Non-Statin Treatment: The Place of PCSK9 Inhibitors For LDL-C Reduction
Solutions and questions came with the approval of alirocumab and evolocumab, the first two agents in a new class of proprotein convertase subtilisin/kexin 9 (PCSK9) inhibitors, by the U.S. Food and Drug Administration last summer. Approved as adjunctive treatment for persistently elevated levels of LDL-C despite diet and maximally-tolerated statin therapy, these drugs are an important solution for selected patients, including adults with familial hypercholesterolemia or clinical atherosclerotic cardiovascular disease with residual risk.
Key among the questions is whether the substantial reduction in LDL-C produced by these drugs will also reduce cardiovascular events and save lives and what is the long-term safety profile, along with the appropriate treatment algorithm and the impact of their cost.
“We are eagerly looking forward to the results of the larger outcomes trials to have a better understanding of the risk-benefit profile of the PCSK9 inhibitors,” says Christie Ballantyne, MD, FACC, chair and moderator of ACC’s LDL: Address the Risk Think Tank, which took place this past September at ACC’s Heart House in Washington, DC. The event-driven FOURIER trial with evolocumab is anticipated to be completed in 2017 and the ODYSSEY study with alirocumab in 2018.
The approval studies demonstrated good tolerability and efficacy, with reductions in LDL-C ranging from 47-56 percent with evolocumab and from 39-62 percent with alirocumab, compared with placebo, on top of maximally-tolerated statin therapy and diet.
“Statins remain the mainstay of treatment,” says Ballantyne, and have the bulk of the evidence for lowering LDL-C and hard outcomes. The emphasis continues to be matching the intensity of statin treatment to the patient’s level of risk, as first recommended by the 2013 ACC/American Heart Association guideline on the treatment of blood cholesterol to reduce atherosclerotic cardiovascular disease (ASCVD) risk, which identified four statin benefit groups.
The PCSK9 inhibitors provide a more potent drug for combination therapy with a statin, providing a greater reduction in LDL-C than the modest (~20 percent) reduction achieved with ezetimibe added to the moderate-intensity simvastatin in the IMPROVE-IT trial in high-risk patients who had an acute coronary syndromes. This was the first trial to show a benefit with the addition of a non-statin drug and provided further evidence for the LDL hypothesis of clinical benefit with lower levels of LDL-C.
For high-risk patients with clinical atherosclerotic disease and familial hypercholesterolemia, including those with true statin intolerance, “these drugs are a breakthrough that provide the first new treatment for elevated LDL-C in decades,” says Kim Birtcher, MS, PharmD, AACC, chair of the ACC’s LDL: Address the Risk Oversight Workgroup. In the absence of the hard data needed from the randomized, controlled trials with these drugs, there are preliminary data from the approval study with evolocumab suggesting a reduction in cardiovascular events and safety, although the follow-up was only 18 months.
In terms of long-term safety, experts will be looking for signals of possible downsides of lowering LDL-C to much lower levels than previously achieved. There are concerns that if LDL-C is too low there could be negative neurocognitive effects and an increased risk of diabetes and hemorrhagic stroke.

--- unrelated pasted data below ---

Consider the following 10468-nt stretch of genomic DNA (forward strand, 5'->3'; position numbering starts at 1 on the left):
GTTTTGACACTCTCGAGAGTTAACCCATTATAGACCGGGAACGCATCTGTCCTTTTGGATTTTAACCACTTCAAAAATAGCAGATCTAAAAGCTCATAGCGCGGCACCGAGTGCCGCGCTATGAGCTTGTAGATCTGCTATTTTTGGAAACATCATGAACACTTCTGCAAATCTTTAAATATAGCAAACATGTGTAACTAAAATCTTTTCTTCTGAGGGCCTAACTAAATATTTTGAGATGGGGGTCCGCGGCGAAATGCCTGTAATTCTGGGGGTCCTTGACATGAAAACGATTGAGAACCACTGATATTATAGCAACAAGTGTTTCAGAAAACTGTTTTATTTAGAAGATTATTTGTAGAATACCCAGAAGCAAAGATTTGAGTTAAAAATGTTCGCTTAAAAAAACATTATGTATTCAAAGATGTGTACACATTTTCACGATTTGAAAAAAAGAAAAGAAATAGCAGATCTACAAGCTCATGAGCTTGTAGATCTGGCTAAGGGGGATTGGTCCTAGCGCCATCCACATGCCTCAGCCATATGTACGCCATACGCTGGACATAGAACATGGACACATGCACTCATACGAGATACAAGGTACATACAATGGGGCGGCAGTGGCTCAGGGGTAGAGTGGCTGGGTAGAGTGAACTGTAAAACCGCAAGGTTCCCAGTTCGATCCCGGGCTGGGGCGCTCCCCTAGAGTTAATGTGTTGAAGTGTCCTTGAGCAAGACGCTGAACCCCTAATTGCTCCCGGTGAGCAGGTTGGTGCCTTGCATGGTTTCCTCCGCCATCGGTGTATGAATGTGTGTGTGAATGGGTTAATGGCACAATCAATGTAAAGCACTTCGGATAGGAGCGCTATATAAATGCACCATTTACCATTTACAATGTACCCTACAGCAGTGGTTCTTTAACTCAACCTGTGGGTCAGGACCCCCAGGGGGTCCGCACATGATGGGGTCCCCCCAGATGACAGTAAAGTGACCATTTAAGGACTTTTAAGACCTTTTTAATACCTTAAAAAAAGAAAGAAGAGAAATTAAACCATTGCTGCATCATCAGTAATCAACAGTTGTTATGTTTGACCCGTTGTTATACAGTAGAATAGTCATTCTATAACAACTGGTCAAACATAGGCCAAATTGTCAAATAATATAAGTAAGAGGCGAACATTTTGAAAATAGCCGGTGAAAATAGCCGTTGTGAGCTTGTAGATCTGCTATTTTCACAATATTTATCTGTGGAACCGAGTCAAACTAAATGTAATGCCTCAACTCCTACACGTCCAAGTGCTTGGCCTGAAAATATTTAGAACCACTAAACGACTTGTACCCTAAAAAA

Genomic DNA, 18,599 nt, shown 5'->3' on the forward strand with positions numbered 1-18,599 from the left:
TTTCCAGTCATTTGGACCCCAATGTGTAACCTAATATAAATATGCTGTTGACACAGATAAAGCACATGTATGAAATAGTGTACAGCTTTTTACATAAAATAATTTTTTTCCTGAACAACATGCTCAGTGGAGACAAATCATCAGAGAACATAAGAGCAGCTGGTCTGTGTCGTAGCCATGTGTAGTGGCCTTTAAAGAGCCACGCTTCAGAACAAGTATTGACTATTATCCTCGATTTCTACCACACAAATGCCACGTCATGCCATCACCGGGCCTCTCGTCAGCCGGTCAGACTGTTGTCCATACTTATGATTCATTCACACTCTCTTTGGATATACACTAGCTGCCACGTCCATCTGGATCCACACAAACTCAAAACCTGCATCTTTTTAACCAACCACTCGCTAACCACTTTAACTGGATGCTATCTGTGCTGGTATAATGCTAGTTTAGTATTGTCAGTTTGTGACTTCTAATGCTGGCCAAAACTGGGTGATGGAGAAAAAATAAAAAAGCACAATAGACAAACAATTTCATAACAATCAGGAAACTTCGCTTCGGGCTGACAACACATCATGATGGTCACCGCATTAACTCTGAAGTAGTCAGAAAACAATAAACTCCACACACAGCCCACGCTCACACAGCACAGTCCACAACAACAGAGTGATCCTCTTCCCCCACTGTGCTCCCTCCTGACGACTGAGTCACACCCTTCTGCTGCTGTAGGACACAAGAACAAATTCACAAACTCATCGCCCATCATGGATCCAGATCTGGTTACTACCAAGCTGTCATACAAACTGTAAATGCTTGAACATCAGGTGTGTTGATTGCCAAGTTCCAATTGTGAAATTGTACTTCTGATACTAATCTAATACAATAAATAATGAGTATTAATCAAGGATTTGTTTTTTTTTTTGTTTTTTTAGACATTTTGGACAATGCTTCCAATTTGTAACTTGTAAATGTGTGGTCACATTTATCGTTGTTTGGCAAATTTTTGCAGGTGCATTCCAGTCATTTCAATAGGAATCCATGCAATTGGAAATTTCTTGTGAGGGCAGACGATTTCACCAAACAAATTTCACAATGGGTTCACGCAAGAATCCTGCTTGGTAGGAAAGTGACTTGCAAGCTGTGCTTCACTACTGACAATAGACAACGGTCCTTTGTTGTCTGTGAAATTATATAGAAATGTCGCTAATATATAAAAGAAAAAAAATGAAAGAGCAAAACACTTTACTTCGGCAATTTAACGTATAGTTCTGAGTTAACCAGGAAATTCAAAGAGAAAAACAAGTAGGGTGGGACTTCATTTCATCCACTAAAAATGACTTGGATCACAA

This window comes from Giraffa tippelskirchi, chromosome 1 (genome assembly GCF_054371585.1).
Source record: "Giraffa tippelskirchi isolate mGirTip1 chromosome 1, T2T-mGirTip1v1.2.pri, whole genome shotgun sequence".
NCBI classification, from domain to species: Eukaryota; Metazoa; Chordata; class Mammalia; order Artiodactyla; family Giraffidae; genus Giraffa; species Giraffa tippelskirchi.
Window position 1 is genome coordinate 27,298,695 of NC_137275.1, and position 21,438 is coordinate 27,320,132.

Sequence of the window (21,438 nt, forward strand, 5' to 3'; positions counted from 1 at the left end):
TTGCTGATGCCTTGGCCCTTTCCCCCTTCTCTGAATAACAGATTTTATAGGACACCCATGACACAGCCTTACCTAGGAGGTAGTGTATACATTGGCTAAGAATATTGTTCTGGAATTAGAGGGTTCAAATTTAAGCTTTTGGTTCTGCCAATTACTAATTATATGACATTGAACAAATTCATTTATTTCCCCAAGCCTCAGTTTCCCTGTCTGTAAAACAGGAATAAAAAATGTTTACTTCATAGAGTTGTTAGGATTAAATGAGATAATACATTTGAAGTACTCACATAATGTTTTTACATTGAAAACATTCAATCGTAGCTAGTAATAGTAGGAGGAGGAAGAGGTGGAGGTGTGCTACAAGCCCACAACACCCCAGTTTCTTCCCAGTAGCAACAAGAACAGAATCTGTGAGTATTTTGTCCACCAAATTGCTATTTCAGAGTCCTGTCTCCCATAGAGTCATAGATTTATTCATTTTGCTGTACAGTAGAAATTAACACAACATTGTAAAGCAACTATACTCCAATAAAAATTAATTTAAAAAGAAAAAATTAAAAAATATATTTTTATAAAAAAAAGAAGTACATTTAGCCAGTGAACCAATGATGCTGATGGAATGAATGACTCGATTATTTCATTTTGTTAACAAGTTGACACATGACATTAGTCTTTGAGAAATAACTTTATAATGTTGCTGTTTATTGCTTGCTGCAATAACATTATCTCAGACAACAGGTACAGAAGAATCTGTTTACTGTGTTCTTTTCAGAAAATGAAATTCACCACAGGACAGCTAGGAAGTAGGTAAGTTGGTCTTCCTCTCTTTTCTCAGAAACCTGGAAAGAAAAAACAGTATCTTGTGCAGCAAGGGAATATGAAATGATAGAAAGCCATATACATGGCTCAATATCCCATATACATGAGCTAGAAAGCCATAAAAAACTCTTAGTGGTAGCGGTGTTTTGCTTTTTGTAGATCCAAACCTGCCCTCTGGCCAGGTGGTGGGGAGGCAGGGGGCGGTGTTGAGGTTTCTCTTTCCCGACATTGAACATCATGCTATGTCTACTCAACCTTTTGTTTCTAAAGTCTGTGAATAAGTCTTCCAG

The College has published an Expert Consensus Decision Pathway on the role of non-statin therapies for LDL-C lowering in the management of ASCVD risk to complement the guidelines and bridge the gaps in clinical guidance. The document provides treatment algorithms and details the patient groups for which it is reasonable to consider a PSCK9 inhibitor and other non-statin therapies.
Before adding other treatment approaches to a statin, there should be a thorough assessment of adherence and intolerance to statin and reinforcement of all healthy lifestyle habits. In most cases, ezetimibe should be the first choice for an additional drug, and exhaustive efforts made to optimize and maximize statin therapy before considering adding a PCSK9 inhibitor. ACC’s Statin Intolerance App, which launched in 2015, is a useful tool for physicians and patients.
The nearly $15,000 annual price tag for these drugs is an issue, “particularly because of the lack of data showing a clinical gain,” says Joseph Alpert, MD, who co-chaired a scientific session yesterday that discussed the economic implications of PCSK9 inhibitors. However, he notes their cost is “not out of control” for an engineered molecule and in line with those used in hematology and oncology. The willingness of patients to contribute to the cost of these drugs is another question.
Today’s Innovation Stage presentation “Praluent® (alirocumab) Injection: Long-term Efficacy and Safety with Two Different Dosing Regimens,” given by Paul Davis Thompson, MD, FACC, chief of the Division of Cardiology, Hartford Hospital, will review the mechanism of action, efficacy and safety data of two dosing regimens. The presentation will take place from 9:45 to 10:15 a.m. and is sponsored by Sanofi-Regeneron.
Later today, Seth J. Baum, MD, FACC, of North Ridge Heart Associates, will be giving a product overview of Repatha® (evolocumab) in the Industry-Expert Theater 2. The presentation will take place from 12:45 to 1:45 p.m. and is sponsored by Amgen.
Thompson will also be giving a separate presentation sponsored by Amgen later today in the Innovation Stage from 3:45 to 4:15 p.m. on “A Focused Look at Unmet Need in Hyperlipidemia.”
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